Co-trainer Luke Price has his heart set on an Everest slot for TAB Gong winner Count De Rupee after the local hero dominated Kembla Grange’s $1 million mile on Saturday.
To the cheers of a boisterous home track crowd, the Robert and Luke Price trained four-year-old atoned for a heartbreaking Golden Eagle defeat and convinced everyone that he’s a serious star of the future.
Expertly handled by Brock Ryan, Count De Rupee ($4.80) hit the lead 200m out and drove away to down Nudge ($11) by a length and a quarter with Yamazaki ($26) in third.
Price, letting the emotion get to him for a while before composing himself, said he’ll discuss the autumn with the gelding’s owners but is eager to audition for a TAB Everest slot with races like the Group 1 sprints The Galaxy (1100m), TJ Smith Stakes (1200m) and All Aged Stakes (1400m) on the table.
“I honestly believe I can do anything with the horse,’’ Price said.
“I’ve never overtaxed him, I always said he will get better over time. I really believe the world is his oyster the next 12 months to two years.
“The gut feel has always been sprinting. We’re going where the big money is so we will look for an Everest ticket this time next year.
“He’s a naturally clean winded horse. You saw in his win here first-up over 1200m, he went half a second faster than Anamoe and look how good Anamoe is and it was crazy how much improvement he had.
“He was stiff in the Silver Eagle and did what he did in the Golden Eagle. It’s such a dream to be where we are today.”
The Prices, Ryan and Count De Rupee had been the centre of attention all week with the weight of being the ‘local hope’ in their home track feature race.
None of them let that pressure crack them. Ryan, whose apprenticeship finishes at the end of month, plotted a perfect path from a wide barrier and had Count De Rupee in a striking spot one off the fence.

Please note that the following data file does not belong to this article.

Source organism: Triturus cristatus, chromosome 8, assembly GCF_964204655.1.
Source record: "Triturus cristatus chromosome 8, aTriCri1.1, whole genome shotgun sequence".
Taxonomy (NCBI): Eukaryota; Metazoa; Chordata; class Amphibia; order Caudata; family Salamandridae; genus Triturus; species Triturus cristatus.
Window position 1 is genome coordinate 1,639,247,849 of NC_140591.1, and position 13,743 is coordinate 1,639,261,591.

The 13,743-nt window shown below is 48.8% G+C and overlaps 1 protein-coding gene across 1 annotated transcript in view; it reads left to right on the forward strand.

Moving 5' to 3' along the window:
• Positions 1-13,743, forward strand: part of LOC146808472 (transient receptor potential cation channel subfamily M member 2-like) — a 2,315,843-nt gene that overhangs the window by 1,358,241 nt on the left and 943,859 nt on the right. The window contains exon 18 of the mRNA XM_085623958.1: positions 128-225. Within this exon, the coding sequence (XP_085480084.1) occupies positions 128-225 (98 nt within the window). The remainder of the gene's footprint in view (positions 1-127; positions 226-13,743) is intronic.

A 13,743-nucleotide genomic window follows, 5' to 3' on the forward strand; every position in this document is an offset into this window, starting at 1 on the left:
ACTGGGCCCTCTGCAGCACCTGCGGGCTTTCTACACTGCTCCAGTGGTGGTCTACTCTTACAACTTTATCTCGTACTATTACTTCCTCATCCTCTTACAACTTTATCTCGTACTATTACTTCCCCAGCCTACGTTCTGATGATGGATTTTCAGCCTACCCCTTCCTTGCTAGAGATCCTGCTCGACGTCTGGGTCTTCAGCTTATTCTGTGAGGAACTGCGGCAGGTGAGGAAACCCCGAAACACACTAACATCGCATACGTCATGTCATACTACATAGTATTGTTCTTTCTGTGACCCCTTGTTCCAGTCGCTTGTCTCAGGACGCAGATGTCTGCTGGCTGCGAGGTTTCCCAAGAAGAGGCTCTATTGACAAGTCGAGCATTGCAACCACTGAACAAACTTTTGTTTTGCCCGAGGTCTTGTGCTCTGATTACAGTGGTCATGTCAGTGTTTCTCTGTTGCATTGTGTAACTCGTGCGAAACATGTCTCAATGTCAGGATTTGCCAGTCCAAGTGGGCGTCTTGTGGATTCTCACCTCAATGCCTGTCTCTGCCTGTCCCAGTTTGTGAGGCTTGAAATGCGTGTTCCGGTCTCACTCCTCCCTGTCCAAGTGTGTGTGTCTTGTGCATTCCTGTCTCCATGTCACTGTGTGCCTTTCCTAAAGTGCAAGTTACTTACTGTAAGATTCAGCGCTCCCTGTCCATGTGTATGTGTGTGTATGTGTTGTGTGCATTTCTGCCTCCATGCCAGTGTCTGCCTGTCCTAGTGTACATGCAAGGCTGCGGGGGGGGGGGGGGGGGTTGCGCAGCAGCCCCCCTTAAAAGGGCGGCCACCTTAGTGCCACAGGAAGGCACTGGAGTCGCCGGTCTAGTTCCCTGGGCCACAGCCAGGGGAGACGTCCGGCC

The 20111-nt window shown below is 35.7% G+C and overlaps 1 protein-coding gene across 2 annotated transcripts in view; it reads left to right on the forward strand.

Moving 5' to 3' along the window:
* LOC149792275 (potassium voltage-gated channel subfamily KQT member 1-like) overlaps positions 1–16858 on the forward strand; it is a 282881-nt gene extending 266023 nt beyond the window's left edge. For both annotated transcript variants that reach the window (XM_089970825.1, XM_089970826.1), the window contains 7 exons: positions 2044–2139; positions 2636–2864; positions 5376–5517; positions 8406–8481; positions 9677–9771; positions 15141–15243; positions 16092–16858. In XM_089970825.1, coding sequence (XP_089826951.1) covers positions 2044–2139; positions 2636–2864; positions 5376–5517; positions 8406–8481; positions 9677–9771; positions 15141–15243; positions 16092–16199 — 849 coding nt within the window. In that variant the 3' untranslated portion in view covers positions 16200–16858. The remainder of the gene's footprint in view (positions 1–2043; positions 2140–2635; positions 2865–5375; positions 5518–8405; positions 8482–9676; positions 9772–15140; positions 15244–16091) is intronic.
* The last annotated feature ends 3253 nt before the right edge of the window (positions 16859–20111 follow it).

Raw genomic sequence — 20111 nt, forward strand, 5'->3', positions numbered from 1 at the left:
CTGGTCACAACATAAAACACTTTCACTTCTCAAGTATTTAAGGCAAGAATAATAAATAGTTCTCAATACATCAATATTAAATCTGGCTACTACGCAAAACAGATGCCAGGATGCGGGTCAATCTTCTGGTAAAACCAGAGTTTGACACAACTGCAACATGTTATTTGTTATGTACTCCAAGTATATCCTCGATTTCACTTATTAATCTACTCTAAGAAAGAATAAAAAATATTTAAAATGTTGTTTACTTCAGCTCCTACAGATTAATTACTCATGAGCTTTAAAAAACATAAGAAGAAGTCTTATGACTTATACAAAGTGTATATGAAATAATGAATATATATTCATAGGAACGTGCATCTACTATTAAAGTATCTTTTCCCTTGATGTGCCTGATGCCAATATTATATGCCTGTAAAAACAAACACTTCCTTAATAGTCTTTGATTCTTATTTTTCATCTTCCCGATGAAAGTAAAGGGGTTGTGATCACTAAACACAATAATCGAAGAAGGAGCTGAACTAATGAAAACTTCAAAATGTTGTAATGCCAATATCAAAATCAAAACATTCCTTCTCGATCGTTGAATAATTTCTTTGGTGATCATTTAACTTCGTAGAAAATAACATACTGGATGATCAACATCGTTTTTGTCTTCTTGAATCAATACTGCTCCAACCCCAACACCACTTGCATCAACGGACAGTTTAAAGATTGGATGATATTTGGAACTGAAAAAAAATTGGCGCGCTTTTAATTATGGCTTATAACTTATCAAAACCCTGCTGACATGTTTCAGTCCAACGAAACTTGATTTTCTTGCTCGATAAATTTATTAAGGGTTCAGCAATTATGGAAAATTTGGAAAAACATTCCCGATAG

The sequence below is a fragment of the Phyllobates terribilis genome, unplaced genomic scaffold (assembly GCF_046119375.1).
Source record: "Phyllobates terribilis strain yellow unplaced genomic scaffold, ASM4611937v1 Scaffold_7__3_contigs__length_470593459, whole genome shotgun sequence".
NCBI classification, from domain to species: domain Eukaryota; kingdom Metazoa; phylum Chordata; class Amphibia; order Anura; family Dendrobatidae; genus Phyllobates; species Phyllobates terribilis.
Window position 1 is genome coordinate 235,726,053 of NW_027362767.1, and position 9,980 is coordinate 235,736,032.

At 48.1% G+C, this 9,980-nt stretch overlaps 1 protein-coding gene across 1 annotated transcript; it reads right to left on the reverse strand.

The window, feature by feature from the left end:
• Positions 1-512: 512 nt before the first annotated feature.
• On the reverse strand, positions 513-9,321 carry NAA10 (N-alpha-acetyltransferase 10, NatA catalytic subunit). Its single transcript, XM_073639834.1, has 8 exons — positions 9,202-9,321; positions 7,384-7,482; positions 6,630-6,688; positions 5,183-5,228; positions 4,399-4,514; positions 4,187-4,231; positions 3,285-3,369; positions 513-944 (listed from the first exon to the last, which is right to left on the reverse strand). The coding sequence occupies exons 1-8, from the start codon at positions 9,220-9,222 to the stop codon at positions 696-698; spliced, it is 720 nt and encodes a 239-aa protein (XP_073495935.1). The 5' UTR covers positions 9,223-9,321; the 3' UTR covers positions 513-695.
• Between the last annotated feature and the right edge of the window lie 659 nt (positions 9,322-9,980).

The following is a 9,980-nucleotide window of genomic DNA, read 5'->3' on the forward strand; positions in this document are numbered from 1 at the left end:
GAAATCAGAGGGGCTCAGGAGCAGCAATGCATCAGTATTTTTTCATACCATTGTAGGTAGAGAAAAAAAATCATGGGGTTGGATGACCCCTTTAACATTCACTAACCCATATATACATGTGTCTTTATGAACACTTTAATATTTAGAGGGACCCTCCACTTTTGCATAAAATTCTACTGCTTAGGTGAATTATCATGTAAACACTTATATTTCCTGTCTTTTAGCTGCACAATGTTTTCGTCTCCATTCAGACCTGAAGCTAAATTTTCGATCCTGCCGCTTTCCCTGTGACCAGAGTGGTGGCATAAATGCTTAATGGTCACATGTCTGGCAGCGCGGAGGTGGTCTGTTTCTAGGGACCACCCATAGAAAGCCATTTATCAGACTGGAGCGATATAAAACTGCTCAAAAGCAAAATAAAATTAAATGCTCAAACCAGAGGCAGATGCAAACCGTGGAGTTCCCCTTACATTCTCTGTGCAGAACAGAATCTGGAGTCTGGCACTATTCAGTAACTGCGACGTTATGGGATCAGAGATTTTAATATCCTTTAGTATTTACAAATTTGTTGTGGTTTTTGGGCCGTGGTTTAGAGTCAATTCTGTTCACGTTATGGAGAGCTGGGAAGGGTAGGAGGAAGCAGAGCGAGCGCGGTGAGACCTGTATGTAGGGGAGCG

Price said he told his father not to go the early crow like in the Golden Eagle but this time around they had nothing emerging to run him down.
“He ended up in a great spot, it was such a good ride and the horse did the rest,’’ he said.
“The question mark was is he going to run a strong mile, on the wet track, and he just blew them away.
“I came here today thinking it was a normal Kembla meeting. I wanted to prepare each horse as if they were going to Nowra or Moruya for a maiden.
“I know this horse has been special for a very long time and there’s nothing more special than winning this.”
Ryan endured the bittersweet moment of running second in the $7.5 million Golden Eagle last month, where the horse earned $1.5 million for his connections, but took plenty of satisfaction out of The Gong success.
And so he should. He rode the perfect race in the Eagle and once again produced a 10 out of 10 and this time was rewarded. Though he revealed he let Count De Rupee, ‘Jimmy’ as he’s known at home, know he had a job to do.
“We had to go forward and just hope for some luck,’’ Ryan said.
“We tried our luck and I couldn’t have asked for a better run and when we came around the corner I knew we were home. I got there so easy but on these wet tracks you don’t want to stop their momentum.
“He’s still learning and gawks around. I yelled his stable name Jimmy to him down the straight and he responded, he kicked for me and we got the win.
“To get the job done on the home track in front of the home crowd, doing it for the bosses at the end of my apprenticeship, I couldn’t ask for a better way to go out.”
– Racing NSW